The weather here in Provo has been beautiful. In fact, it has been so beautiful that I am starting to believe that maybe I will be able to get out on the water sooner rather than later. With that in mind I decided that instead of painting the mouse boat today (more on that in another article), I would build a new boat cart.
My last cart barely lasted the season. I designed it around car topping it on my wife’s Kia Sedona, and the wheels I chose were way too small.
Like always the solution had to be inexpensive. It also had to be able to be made with a minimal amount of tools and skill. This is what I came up with.
Basically, I just cut a 2×4 down to size and put wheels on the ends. Then I simply lashed the board to the boat with one of the racheting tie downs from Harbor Freight. The boat already has handles. I just use those.
When I first started designing this cart I started by looking for an axle that reached all the way across the boat. It quickly became apparent that a full axle was going to cost more than I wanted to spend. So instead this is what I built.
Lowes had galvanized 1/2″ x 10″ anchors for $0.97 (I needed 2). and the pipe anchors were $0.63 for four (I used 6). I already had the PEX pipe (I used it for the handles on the boat and some other stuff), 8 feet of PEX pipe cost me about a dollar. I got the wheels from Harbor Freight. They cost $4.99 each.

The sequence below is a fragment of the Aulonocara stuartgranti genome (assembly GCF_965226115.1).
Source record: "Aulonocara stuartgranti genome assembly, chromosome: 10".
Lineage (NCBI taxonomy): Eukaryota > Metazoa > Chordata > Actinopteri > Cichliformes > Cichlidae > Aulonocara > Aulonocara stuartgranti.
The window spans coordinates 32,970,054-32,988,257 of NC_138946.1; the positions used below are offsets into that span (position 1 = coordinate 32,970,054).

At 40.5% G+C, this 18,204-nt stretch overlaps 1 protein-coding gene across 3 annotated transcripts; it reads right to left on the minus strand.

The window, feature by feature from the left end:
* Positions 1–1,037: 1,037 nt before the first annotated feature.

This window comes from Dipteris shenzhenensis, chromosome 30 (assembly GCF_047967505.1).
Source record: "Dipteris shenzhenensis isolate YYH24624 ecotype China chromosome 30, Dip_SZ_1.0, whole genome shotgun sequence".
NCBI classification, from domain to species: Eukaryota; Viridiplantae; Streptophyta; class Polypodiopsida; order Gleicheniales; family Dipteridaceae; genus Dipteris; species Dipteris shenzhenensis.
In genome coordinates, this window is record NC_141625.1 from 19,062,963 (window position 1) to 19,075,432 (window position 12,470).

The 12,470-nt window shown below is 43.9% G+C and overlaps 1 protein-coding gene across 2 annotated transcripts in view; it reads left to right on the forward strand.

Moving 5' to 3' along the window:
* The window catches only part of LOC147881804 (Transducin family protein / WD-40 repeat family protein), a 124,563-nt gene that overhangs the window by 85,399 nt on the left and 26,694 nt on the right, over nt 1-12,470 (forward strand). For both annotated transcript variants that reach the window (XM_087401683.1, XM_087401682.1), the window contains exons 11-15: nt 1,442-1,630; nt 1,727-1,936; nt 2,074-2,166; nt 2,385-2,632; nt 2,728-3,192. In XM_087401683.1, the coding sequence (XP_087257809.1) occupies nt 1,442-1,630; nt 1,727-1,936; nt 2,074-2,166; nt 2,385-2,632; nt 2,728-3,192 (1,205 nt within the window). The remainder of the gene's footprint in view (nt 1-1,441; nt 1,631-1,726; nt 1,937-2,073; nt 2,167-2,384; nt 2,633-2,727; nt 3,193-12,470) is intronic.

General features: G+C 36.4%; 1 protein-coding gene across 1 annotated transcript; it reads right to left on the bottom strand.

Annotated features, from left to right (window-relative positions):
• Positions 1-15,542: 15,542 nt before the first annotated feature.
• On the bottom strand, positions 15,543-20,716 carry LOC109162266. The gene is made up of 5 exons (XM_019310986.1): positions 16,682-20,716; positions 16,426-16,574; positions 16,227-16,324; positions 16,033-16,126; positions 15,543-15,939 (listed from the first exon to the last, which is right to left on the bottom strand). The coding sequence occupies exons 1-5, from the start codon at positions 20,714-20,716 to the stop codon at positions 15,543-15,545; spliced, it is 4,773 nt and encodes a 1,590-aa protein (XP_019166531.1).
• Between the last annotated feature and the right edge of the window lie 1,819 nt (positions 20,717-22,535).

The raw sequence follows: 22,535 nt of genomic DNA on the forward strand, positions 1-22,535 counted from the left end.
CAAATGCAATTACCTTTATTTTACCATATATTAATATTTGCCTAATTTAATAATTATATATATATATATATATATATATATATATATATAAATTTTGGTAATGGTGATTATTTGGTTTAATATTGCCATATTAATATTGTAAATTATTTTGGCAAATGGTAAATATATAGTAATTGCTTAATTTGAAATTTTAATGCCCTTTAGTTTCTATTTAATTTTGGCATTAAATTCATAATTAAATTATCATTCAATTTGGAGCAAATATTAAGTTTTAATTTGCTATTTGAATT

I dragged the cart around my neighborhood. My neighbors are used to my oddities. The board didn’t slip even when I flipped the boat on its side (yes, I put it on a little crooked and it stayed that way). Once I verified that the cart was actually going to work I enlisted the help of some “boat models” to help show it off.
My old cart only worked with the boat upside down. The new cart can be used either upside down or right side up. Right side up it also doubles as a wheel barrow. This is a big deal as I have to drag all of my boat stuff about a quarter of a mile to the place I normally launch.